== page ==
Lost and Found

There is an old saying ‘lost and found, lost and found man’ which connects some-what to a hippy transcendental, drug induced journey to there and back again.

 

But sometimes we need a little bit of help on the return journey.

 

Sometimes we get well and truly lost and confused.

 

At that point it is too tempting to feel something is wrong with you, and all the bleating negative voices start bellowing in your head, ‘you fool’, ‘you idiot’, ‘useless’, ‘no good’. You know, we’ve heard them all before. The voices that just love to keep us down. Keep us in our place. Better staying in the shit you know, than growing into the unknown. Because the unknown is bound to be just as shit, so what’s the point!

 

But if the unknown is unknown, how do you know it is going to be just as shit? Well, I just know.

 

There are, of course, other ways of looking at things. Another way of looking at life.

 

Rather than focussing on our toxic emotions and fears, we could ask ourselves better questions that offer potential new responses, choices and empowerment. But, hey, that is scary stuff. Do we really want empowerment? Doesn’t that imply taking responsibility for our own choices, our own actions, our own emotions and fears? Hell, yes!

 

Oh, right. Well, lets not bother then.

 

Or.

 

Or.

 

Or, we could ask ourselves, ‘where will I be in 10 years time, if I keep on living my life as I’m currently living it?’

 

Instead of thinking something is wrong with us, and wallowing in those toxic emotions, we could decide (actively choose / take responsibility) to stop for a bit. Slow down. Take a breathe.

 

Ask the question, ‘what do I really want?’

 

But the chances are, we haven’t a clue what we want – not really – hence our lostness in the first place. All we know is we feel lost, confused, in turmoil… and maybe even a little bit hurt (and some people may even be a BIG bit hurt).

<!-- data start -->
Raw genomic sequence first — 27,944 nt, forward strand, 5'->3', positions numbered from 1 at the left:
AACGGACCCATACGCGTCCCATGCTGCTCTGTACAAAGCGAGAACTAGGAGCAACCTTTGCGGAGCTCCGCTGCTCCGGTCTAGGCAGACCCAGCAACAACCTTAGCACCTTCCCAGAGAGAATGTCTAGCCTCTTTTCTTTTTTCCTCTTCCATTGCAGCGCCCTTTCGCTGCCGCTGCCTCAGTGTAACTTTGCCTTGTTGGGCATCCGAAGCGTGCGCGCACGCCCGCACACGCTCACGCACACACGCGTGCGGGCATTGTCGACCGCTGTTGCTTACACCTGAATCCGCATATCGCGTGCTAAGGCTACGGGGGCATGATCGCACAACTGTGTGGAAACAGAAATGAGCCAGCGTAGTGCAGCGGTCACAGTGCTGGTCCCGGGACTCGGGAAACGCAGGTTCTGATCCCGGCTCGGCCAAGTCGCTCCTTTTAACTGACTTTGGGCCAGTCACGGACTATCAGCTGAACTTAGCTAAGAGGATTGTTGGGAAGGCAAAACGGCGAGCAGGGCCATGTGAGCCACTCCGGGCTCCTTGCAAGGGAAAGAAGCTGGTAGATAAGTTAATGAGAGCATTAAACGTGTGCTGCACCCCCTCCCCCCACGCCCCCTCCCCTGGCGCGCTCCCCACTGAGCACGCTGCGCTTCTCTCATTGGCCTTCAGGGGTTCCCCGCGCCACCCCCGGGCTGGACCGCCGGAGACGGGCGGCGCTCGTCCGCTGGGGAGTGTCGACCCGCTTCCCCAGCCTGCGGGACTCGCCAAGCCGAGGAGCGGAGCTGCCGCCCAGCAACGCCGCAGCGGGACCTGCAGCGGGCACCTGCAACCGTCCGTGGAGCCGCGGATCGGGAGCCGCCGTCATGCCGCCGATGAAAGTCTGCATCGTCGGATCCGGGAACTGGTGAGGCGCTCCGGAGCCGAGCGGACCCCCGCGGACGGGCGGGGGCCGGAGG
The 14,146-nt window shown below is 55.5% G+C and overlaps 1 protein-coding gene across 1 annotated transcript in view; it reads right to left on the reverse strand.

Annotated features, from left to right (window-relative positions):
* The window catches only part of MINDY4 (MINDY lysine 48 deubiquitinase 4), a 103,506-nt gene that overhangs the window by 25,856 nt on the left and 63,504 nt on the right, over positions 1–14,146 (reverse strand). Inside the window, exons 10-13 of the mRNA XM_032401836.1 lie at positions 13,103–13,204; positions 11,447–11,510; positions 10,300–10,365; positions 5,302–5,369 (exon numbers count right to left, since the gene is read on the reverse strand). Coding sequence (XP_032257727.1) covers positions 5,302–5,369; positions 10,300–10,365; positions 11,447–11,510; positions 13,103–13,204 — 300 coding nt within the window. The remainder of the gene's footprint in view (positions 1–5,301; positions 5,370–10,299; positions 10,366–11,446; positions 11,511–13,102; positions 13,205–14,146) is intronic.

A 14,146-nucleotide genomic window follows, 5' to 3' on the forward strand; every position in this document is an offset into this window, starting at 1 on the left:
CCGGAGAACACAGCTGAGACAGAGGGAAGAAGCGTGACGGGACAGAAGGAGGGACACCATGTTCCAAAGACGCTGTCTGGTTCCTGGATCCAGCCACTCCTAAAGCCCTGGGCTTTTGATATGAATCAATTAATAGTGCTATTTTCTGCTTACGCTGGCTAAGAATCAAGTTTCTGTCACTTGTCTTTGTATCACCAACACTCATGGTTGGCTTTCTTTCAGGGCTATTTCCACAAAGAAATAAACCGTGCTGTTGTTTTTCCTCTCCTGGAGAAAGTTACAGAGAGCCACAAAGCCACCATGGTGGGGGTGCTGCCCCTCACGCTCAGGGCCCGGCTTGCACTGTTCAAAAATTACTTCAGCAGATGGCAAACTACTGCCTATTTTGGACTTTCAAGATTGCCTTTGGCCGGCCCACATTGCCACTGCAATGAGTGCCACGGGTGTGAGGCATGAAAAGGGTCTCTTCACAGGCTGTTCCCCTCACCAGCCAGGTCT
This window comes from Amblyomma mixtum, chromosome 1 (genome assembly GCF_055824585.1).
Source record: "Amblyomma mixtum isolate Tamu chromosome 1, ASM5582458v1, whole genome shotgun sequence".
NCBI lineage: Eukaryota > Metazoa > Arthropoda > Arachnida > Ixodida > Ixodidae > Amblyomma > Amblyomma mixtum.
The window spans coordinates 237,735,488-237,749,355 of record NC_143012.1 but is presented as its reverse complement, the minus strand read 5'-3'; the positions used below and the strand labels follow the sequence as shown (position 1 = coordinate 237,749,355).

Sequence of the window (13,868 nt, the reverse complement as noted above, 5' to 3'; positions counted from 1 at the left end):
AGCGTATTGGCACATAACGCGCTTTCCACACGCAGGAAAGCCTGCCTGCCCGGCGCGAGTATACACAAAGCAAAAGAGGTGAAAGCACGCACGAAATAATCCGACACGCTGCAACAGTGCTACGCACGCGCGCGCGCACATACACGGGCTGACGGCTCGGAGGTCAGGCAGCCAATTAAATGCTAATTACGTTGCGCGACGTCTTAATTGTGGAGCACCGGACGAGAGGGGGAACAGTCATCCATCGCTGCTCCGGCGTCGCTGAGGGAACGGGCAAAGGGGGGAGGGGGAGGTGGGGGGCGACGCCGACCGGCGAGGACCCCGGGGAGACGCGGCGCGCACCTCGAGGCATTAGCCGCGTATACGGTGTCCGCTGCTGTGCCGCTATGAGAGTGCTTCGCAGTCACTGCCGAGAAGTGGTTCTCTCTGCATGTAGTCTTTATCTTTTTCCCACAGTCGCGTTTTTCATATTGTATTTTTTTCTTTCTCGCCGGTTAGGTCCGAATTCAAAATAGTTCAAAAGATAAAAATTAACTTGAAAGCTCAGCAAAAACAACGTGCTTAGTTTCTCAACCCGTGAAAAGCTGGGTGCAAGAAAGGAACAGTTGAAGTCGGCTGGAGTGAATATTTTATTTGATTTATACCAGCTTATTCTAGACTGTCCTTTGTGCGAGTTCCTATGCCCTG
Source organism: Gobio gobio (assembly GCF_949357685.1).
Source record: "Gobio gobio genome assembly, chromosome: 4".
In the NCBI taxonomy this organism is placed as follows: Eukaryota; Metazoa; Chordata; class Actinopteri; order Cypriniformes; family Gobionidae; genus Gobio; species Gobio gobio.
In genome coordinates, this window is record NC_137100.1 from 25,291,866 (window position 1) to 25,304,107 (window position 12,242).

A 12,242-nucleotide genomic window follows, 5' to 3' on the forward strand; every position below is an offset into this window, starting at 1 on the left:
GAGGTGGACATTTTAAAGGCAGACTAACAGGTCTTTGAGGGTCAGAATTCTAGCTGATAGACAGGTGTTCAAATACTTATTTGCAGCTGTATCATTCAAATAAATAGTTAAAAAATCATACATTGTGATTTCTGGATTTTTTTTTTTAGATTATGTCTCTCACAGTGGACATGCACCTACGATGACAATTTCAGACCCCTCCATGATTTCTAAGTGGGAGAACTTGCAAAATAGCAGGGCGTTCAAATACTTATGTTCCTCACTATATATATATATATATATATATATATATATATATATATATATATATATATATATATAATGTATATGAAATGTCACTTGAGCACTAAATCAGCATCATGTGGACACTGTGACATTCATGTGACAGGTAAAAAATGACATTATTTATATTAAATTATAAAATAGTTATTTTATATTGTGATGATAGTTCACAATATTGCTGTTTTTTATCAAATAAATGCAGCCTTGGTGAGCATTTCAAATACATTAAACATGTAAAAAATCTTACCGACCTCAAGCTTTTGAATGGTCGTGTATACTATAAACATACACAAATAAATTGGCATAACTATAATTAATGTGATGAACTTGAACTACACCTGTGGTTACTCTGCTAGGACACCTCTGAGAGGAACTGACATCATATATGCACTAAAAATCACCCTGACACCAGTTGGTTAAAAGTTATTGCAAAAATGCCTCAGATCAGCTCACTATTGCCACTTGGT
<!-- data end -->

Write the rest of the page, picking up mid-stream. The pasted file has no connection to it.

There is a great saying I was introduced to by Kain Ramsey, ‘Hurt people, hurt people.’ Often we don’t want to admit to this. But lets be honest, if we are not feeling a sense of peace and tranquillity we have probably experienced some form of hurt and are still hurting from it. So accept it. Be OK with not being OK. Accept your imperfections. We are all imperfect. In fact, we are all perfectly imperfect.

 

Get comfortable with that. It is the first step in getting comfortable with being uncomfortable in general. For once we are comfortable with being uncomfortable in general we can start to push the boundaries and find our route back on our journey from here to there. We can then begin to find out just who we are willing to become.

 

Where we focus, our energy goes. If we focus on those toxic emotions, we will have toxic emotions. Hurt people, hurt people.

 

If we want to progress beyond this we need to start shifting our focus. And yes, that does mean taking responsibility for our own lives.

 

If we start by asking our-self, ‘who am I?’ we will probably collapse back into being lost.

 

Ask instead, ‘who am I willing to become?’

 

Shift your focus. Then take responsibility. Shift from a passive willingness, to an active commitment.

 

Ask, ‘who am I committed to being?’ this will then help you define ‘what am I committed to being?’

 

From here we can then ask questions, such as:

 

‘What do I need to shift in order to better express who I am?’

 

This flips our warped cultural thinking, of human doing, ie, where my self-worth is derived from what I do and how well I do it, to a more positive and productive, human being.

 

who am I + how I express who I am = what I do

 

Bringing it all together

 

We need to develop better habits as human beings. The first being to stop seeing ourselves as human doings. Once we do this our potentialities become clearer and our self-worth becomes attached to the fundamentals of who we are. Becoming human is the journey back from lost to found. It is a journey well worth making.

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  Order my book DISCover the Power of You: How to Cultivate Change for Positive and Productive Cultures  published through John Hunt Publishing Ltd. ISBN: 978-1-78535-591-2 “This book leads you through a powerful journey of self-discovery, one that shows you the importance of self-awareness, how to create a culture where staff can perform at the highest level and more importantly a culture where staff feel rewarded, and empowered to make a difference.”

Andrew Green, Executive Principal, Chichester College.

 

See https://www.robertadams.uk.com/  for my free Transformational Workbook which can be used for self-development or team development.